Optimize & Improve a Preventive Maintenance Program

Organizations spend considerable time Designing A Preventive Maintenance Program, which is a significant step toward preventing failures, enacting maintenance process improvements and more. Once programs are established, there often isn’t a plan in place to review and reassess preventative maintenance activities to eliminate tasks that fail to add value or may induce failures. Many organizations continue down their original path, and are blindsided when failures occur, or they are not realizing the full benefits they expected when first starting out.

What is Preventive Maintenance Optimization?

In order to balance the risk of failure and the costs of maintenance, programs should be periodically reviewed based on failure history and performance analysis. This is called Preventive Maintenance Optimization. Preventive Maintenance Optimization (PMO) is a method of continuous improvement, working to increase the effectiveness and efficiency of maintenance activities. In addition, PMO:

  • Increases cost effectiveness
  • Improves reliability
  • Increases machine uptime
  • Enhances an organization's understanding of the level of risk they are managing
  • Reduces the ambiguity of maintenance tasks that are not clearly written
  • Helps avoid or eliminate redundant PM and condition based maintenance tasks
  • Allows for the refocusing of resources toward failure prevention maintenance activities.

Approaches to Optimizing PM Schedules

There are three popular approaches for optimizing Preventive Maintenance schedules:

  1. Reliability-Centered Maintenance (RCM)
  2. Failure reporting and corrective action system (FRACAS)
  3. Judgment-based approach

Reliability-Centered Maintenance (RCM)

The Reliability-Centered Maintenance (RCM) approach works to ensure systems continue to do what is required for operations. The goal of developing an RCM program is to implement a unique maintenance schedule for each critical asset within a facility or organization. In his book RCM2, the late John Moubray characterized reliability-centered maintenance as a process to establish the safe minimum levels of maintenance.

According to ReliabilityWeb.com, a program must meet these four basic principles in order to be recognized as true RCM:

  • The program is scoped and structured to preserve system function
  • It identifies how functions are defeated (failure modes)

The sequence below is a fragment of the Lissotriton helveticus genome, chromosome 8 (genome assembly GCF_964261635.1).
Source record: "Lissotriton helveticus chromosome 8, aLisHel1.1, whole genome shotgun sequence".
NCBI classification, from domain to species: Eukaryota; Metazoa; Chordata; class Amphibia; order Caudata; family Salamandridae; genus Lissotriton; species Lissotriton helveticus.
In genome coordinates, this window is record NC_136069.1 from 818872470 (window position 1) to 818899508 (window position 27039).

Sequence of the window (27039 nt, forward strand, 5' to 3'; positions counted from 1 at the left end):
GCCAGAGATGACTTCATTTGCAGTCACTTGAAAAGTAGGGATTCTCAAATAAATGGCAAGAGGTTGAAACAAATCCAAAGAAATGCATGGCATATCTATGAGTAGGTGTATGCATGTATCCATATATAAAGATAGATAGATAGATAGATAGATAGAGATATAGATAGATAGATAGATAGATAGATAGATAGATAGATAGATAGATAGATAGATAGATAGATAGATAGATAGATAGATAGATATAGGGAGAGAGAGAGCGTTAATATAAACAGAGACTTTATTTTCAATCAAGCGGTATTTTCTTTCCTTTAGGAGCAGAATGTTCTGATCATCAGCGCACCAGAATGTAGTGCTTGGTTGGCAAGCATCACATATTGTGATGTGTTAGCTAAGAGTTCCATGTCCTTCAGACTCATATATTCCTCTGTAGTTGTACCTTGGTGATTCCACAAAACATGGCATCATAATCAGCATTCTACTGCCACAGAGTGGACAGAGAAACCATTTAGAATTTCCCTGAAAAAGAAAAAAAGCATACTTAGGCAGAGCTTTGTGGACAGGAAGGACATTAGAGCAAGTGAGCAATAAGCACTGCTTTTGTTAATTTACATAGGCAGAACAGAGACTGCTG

• It addresses failure modes by importance
  • For important failure modes, it defines applicable maintenance task candidates and selects the most effective one

A Guide to the Reliability-Centered Maintenance (RCM) Standard (SAE JA1012) identified the basic requirements a program must meet before it is truly RCM. It begins with these seven questions:

  • What is the item supposed to do and its associated performance standards?
  • In what ways can it fail to provide the required functions?
  • What are the events that cause each failure?
  • What happens when each failure occurs?
  • In what way does each failure matter?
  • What systematic tasks can be performed proactively to prevent, or to diminish to a satisfactory degree, the consequences of the failure?
  • What must be done if a suitable preventive task cannot be found?

There are four phases of an RCM project:

  • Decision – Justification and planning based on need, readiness and desired outcomes
  • Analysis – Conduct the RCM study in a way that provides a high quality output
  • Implementation – Act on the study’s recommendations to update asset and maintenance systems, procedures and design improvements
  • Benefits – Measure the improvements and identify opportunities to further improve

The RCM approach is a multi-faceted process that requires time, effort and buy in from corporate, executive stakeholders, your maintenance team and more. Because of that, RCM is best utilized to improve efficiency for large scale, capital projects or for critical equipment.

Failure Reporting and Corrective Action System (FRACAS)

A failure reporting, analysis and corrective action system (FRACAS) is a more rapid approach to optimize PMs, and does not require extensive planning and decision-making to assess a PM program. FRACAS is a system that establishes a procedure for reporting, classifying, analyzing failures, and planning corrective actions in response to common failures. It identifies the root causes and failure analyses to help organizations implement the best solution to prevent or predict the issue from occurring time and time again.

FRACAS consists of:

  • Failure Reporting (FR). Asset or system failures are formally reported through a Defect Report, Failure Report or within a Computerized Maintenance Management System (CMMS).
  • Analysis (A). Perform analysis in order to identify the root cause of failure.
  • Corrective Actions (CA). Identify, implement and verify corrective actions to prevent more repetition of the same failure.

Common outputs from FRACAS include Important Key Performance Metrics such as Mean Time Between Failures, Mean Time Between Repair, Mean Time To Repair, reliability growth, and failure/incidents distribution by type. The FRACAS model provides the information needed to support Root Cause Failure Analysis (RCFA) and Reliability Centered Maintenance (RCM) efforts.

Judgment-based Approach

A judgement-based approach to PM optimization is just as it sounds. The process involves consulting the maintenance team and system engineers to develop a plan based on how they have seen the equipment operate and respond to the current PM schedule.